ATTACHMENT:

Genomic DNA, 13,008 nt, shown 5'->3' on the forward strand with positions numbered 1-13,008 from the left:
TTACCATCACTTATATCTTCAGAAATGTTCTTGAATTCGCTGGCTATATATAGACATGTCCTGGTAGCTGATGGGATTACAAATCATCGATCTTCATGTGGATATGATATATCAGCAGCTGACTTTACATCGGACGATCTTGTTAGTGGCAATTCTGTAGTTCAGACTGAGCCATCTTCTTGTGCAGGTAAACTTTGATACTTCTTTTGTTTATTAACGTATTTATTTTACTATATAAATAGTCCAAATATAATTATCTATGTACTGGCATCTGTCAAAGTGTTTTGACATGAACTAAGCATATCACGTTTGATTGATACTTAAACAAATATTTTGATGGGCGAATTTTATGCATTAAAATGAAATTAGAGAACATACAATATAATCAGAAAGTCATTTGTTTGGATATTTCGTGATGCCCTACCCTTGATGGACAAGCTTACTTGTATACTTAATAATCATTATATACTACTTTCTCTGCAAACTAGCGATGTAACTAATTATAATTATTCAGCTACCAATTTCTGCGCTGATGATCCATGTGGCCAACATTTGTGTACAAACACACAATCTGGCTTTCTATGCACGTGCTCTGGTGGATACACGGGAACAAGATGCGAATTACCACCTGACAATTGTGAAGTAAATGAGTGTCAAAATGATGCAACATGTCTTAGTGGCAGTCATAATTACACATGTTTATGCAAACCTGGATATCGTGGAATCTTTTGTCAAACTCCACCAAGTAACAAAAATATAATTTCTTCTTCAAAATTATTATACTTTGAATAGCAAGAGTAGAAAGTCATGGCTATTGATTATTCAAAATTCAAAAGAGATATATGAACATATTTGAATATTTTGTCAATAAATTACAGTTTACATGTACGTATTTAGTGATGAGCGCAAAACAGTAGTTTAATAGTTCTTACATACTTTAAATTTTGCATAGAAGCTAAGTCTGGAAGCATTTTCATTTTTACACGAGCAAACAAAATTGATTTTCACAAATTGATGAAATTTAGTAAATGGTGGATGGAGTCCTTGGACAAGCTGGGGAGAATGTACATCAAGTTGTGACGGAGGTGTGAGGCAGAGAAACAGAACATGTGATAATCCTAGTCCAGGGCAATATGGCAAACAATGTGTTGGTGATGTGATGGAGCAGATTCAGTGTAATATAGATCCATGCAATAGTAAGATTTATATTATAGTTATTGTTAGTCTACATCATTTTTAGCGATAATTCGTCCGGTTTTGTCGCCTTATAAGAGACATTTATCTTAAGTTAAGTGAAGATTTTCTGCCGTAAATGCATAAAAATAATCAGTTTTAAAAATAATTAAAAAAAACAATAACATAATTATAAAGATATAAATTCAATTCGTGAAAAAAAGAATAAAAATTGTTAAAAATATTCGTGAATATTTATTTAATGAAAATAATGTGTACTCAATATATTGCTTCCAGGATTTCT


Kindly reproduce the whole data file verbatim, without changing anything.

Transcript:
Genomic DNA, 13,008 nt, shown 5'->3' on the forward strand with positions numbered 1-13,008 from the left:
TTACCATCACTTATATCTTCAGAAATGTTCTTGAATTCGCTGGCTATATATAGACATGTCCTGGTAGCTGATGGGATTACAAATCATCGATCTTCATGTGGATATGATATATCAGCAGCTGACTTTACATCGGACGATCTTGTTAGTGGCAATTCTGTAGTTCAGACTGAGCCATCTTCTTGTGCAGGTAAACTTTGATACTTCTTTTGTTTATTAACGTATTTATTTTACTATATAAATAGTCCAAATATAATTATCTATGTACTGGCATCTGTCAAAGTGTTTTGACATGAACTAAGCATATCACGTTTGATTGATACTTAAACAAATATTTTGATGGGCGAATTTTATGCATTAAAATGAAATTAGAGAACATACAATATAATCAGAAAGTCATTTGTTTGGATATTTCGTGATGCCCTACCCTTGATGGACAAGCTTACTTGTATACTTAATAATCATTATATACTACTTTCTCTGCAAACTAGCGATGTAACTAATTATAATTATTCAGCTACCAATTTCTGCGCTGATGATCCATGTGGCCAACATTTGTGTACAAACACACAATCTGGCTTTCTATGCACGTGCTCTGGTGGATACACGGGAACAAGATGCGAATTACCACCTGACAATTGTGAAGTAAATGAGTGTCAAAATGATGCAACATGTCTTAGTGGCAGTCATAATTACACATGTTTATGCAAACCTGGATATCGTGGAATCTTTTGTCAAACTCCACCAAGTAACAAAAATATAATTTCTTCTTCAAAATTATTATACTTTGAATAGCAAGAGTAGAAAGTCATGGCTATTGATTATTCAAAATTCAAAAGAGATATATGAACATATTTGAATATTTTGTCAATAAATTACAGTTTACATGTACGTATTTAGTGATGAGCGCAAAACAGTAGTTTAATAGTTCTTACATACTTTAAATTTTGCATAGAAGCTAAGTCTGGAAGCATTTTCATTTTTACACGAGCAAACAAAATTGATTTTCACAAATTGATGAAATTTAGTAAATGGTGGATGGAGTCCTTGGACAAGCTGGGGAGAATGTACATCAAGTTGTGACGGAGGTGTGAGGCAGAGAAACAGAACATGTGATAATCCTAGTCCAGGGCAATATGGCAAACAATGTGTTGGTGATGTGATGGAGCAGATTCAGTGTAATATAGATCCATGCAATAGTAAGATTTATATTATAGTTATTGTTAGTCTACATCATTTTTAGCGATAATTCGTCCGGTTTTGTCGCCTTATAAGAGACATTTATCTTAAGTTAAGTGAAGATTTTCTGCCGTAAATGCATAAAAATAATCAGTTTTAAAAATAATTAAAAAAAACAATAACATAATTATAAAGATATAAATTCAATTCGTGAAAAAAAGAATAAAAATTGTTAAAAATATTCGTGAATATTTATTTAATGAAAATAATGTGTACTCAATATATTGCTTCCAGGATTTCT